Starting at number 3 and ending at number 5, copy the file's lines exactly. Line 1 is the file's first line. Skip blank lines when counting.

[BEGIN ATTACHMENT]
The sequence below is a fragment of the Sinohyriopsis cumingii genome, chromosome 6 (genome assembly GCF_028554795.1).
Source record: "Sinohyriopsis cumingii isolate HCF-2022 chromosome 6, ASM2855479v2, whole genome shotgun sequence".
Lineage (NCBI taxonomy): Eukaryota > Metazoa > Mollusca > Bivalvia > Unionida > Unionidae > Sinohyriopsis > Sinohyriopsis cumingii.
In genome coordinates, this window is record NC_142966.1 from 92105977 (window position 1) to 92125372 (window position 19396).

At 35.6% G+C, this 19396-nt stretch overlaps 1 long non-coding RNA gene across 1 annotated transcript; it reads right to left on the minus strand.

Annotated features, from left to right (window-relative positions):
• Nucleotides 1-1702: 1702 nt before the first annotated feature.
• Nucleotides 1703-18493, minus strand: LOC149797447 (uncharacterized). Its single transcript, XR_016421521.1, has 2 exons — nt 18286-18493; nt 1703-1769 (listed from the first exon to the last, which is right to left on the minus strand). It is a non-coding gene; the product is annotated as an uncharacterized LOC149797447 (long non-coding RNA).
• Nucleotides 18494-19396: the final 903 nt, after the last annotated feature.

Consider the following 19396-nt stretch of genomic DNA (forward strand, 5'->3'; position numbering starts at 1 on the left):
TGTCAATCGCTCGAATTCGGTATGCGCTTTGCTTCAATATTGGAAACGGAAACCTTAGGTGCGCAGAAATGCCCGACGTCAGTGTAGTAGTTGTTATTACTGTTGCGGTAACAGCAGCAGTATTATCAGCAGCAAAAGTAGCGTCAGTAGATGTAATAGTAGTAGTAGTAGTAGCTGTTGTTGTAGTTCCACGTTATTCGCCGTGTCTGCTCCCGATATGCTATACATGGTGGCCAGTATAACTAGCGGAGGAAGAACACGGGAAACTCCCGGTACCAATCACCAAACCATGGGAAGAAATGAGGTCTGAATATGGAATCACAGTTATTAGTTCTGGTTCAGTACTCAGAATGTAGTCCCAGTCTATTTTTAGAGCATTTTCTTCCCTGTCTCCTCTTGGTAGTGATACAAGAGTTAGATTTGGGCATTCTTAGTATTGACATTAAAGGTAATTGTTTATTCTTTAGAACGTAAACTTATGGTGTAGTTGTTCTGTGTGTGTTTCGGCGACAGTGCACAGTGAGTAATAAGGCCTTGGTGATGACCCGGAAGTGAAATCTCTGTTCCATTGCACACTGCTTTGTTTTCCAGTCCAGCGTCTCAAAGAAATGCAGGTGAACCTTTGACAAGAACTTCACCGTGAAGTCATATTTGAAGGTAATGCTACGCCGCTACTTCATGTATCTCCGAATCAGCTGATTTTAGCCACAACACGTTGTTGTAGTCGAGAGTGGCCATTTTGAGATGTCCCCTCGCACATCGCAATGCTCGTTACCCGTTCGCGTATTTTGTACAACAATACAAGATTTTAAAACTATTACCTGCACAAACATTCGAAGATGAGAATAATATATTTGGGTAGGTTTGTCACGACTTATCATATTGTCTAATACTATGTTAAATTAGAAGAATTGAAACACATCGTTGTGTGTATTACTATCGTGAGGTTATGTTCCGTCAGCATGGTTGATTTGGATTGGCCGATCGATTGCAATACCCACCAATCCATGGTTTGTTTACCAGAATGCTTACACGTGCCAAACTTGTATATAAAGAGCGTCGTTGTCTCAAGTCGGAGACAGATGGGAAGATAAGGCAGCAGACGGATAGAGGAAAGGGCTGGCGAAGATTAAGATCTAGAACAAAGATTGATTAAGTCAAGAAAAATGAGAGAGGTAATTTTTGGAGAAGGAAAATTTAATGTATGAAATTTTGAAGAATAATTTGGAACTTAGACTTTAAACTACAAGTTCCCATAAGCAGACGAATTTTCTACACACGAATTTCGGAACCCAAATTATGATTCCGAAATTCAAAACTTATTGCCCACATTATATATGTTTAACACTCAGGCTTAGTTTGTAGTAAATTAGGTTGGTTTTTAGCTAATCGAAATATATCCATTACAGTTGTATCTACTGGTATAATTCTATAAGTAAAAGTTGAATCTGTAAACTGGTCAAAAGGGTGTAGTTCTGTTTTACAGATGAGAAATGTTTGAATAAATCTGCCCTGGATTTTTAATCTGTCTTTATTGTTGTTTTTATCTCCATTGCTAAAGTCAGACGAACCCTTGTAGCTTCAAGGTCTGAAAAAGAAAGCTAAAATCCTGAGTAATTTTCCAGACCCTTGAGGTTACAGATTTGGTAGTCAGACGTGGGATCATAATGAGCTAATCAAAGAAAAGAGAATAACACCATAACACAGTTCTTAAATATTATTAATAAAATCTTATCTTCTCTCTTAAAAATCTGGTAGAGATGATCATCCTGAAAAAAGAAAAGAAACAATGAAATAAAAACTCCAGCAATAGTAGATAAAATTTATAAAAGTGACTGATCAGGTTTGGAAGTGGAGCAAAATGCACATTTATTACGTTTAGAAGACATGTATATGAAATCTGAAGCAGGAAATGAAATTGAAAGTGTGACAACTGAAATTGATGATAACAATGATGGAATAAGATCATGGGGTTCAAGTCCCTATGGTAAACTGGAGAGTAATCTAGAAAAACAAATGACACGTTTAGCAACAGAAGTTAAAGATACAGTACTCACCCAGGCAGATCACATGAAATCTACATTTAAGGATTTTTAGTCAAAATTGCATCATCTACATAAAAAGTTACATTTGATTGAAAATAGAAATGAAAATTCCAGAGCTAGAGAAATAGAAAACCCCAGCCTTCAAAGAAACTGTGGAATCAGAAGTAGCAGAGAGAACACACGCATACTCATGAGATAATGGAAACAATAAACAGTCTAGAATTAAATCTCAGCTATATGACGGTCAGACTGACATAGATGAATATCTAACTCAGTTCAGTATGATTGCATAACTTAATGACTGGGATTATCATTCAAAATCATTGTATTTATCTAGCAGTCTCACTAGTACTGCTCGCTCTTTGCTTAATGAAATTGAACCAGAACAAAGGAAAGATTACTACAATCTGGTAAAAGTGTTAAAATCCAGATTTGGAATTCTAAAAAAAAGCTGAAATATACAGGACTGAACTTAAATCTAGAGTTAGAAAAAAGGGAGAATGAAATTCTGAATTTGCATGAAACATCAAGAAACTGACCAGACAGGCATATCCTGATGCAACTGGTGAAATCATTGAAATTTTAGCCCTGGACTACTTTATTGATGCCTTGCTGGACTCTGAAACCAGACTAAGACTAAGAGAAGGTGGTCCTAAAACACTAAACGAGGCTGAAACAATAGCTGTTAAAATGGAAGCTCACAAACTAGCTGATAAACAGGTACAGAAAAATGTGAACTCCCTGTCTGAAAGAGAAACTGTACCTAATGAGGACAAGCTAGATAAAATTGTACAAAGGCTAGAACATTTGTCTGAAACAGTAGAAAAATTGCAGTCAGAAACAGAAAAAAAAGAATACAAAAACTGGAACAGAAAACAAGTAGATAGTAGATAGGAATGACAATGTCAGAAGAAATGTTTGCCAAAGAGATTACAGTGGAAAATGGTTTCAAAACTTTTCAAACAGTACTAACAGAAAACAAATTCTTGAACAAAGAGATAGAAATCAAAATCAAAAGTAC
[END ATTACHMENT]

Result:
Lineage (NCBI taxonomy): Eukaryota > Metazoa > Mollusca > Bivalvia > Unionida > Unionidae > Sinohyriopsis > Sinohyriopsis cumingii.
In genome coordinates, this window is record NC_142966.1 from 92105977 (window position 1) to 92125372 (window position 19396).

At 35.6% G+C, this 19396-nt stretch overlaps 1 long non-coding RNA gene across 1 annotated transcript; it reads right to left on the minus strand.